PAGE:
Travel checklist… Passport? Check. Suitcase? Check. Camera, toothbrush, and a year’s worth of clothing? Check, check and check. Money? Spent.
Despite all its benefits, travelling usually sets your savings account back a few decimals. A good way to reverse the trend, however, is to do your homework beforehand and secure yourself a job.
Working is probably not the first thing that comes to mind when travelling abroad. But taking on a casual teaching position in Australia is a smart idea for visitors looking to supplement their extended holidays.
“The teaching sector is generally always busy and in demand for teachers and assistants,” says Nicola Robertson, from Select Education’s Brisbane office.
Rates of pay will usually start at about $18 an hour, however a casual teacher could expect to earn as much as $200 or more a day, especially in the bigger cities like Brisbane and Sydney.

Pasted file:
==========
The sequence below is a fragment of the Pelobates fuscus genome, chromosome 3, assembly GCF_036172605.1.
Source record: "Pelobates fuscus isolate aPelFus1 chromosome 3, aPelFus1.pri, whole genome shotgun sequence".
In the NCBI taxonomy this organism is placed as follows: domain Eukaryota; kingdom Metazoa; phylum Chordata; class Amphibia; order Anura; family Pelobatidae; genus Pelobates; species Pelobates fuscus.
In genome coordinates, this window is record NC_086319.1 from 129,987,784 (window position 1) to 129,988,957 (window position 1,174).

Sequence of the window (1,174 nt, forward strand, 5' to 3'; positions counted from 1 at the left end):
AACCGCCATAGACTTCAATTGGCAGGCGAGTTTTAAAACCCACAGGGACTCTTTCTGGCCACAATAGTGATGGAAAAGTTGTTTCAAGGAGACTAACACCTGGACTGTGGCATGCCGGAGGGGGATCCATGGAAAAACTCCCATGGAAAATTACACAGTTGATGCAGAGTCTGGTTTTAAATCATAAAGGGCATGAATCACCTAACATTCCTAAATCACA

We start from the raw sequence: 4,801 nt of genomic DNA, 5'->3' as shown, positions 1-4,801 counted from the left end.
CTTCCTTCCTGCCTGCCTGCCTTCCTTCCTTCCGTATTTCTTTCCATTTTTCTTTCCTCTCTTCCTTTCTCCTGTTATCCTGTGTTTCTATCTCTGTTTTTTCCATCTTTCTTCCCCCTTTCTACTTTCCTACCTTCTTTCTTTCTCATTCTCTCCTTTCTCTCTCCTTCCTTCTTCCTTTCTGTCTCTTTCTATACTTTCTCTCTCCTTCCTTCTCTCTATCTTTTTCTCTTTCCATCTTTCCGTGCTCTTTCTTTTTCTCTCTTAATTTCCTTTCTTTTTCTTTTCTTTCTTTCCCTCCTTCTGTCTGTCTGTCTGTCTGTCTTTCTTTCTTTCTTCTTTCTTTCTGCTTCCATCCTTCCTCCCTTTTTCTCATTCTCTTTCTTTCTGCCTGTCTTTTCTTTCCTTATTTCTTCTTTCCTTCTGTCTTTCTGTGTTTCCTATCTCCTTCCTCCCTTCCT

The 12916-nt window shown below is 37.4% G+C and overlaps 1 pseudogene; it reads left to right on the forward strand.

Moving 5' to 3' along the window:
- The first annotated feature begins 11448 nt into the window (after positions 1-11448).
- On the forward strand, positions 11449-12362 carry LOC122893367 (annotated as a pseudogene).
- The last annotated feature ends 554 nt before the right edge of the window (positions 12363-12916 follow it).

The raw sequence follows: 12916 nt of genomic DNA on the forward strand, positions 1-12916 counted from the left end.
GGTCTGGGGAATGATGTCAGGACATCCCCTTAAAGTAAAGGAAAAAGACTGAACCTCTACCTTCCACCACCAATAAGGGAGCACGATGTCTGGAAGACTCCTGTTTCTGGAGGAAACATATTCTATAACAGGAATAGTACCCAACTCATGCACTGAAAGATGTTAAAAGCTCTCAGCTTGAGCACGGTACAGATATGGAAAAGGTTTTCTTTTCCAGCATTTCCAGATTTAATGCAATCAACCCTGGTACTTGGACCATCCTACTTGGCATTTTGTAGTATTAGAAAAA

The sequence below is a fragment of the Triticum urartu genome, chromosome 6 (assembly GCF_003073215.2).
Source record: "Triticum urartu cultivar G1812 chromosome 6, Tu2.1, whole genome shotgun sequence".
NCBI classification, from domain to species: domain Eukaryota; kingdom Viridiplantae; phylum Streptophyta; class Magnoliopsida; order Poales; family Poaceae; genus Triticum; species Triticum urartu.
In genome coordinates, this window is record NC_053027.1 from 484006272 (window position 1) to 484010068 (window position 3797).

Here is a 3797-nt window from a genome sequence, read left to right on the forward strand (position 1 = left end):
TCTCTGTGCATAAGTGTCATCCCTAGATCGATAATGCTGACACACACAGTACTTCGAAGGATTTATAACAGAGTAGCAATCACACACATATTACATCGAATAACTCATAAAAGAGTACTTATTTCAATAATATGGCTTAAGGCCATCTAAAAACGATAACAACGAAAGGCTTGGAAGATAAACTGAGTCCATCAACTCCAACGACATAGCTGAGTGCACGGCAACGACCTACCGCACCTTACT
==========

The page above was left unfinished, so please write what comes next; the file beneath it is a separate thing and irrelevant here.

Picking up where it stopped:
Never worked in education or taught in the early childhood sector before? No worries.
“We are looking for fun, flexible and passionate staff to work with children,”
“While experience is preferred, it is not always necessary.”
Although casual teaching in this country is easy to come by and prior experience is not always required, it’s best to arrive as prepared as possible.
“All teachers and assistants are required to have full police clearance and working with children checks carried out,” adds Robertson. So be prepared to pay a fee and wait for the international post.
There will also be no harm in being able to prove you’ve got qualifications such as a Batchelor of education or equivalent, NNEB or Certificate 3 in child care studies.
There’s generally enough jobs knocking around for teachers to be able to find work just about anywhere in Oz, but if you’re planning on moving around a lot, be prepared to get used to filling out lots of forms.
“Australia does not have a national curriculum,” says Robertson, “therefore each state varies with registrations.”
Yep, that’s right. You have to re-register everytime you want to work in a different state or territory. That involves submitting your qualifications and police checks, as well as CV, visa/passport and birth certificate.
But as long as get in there early and have all your paperwork, you should be good to get straight into the classroom.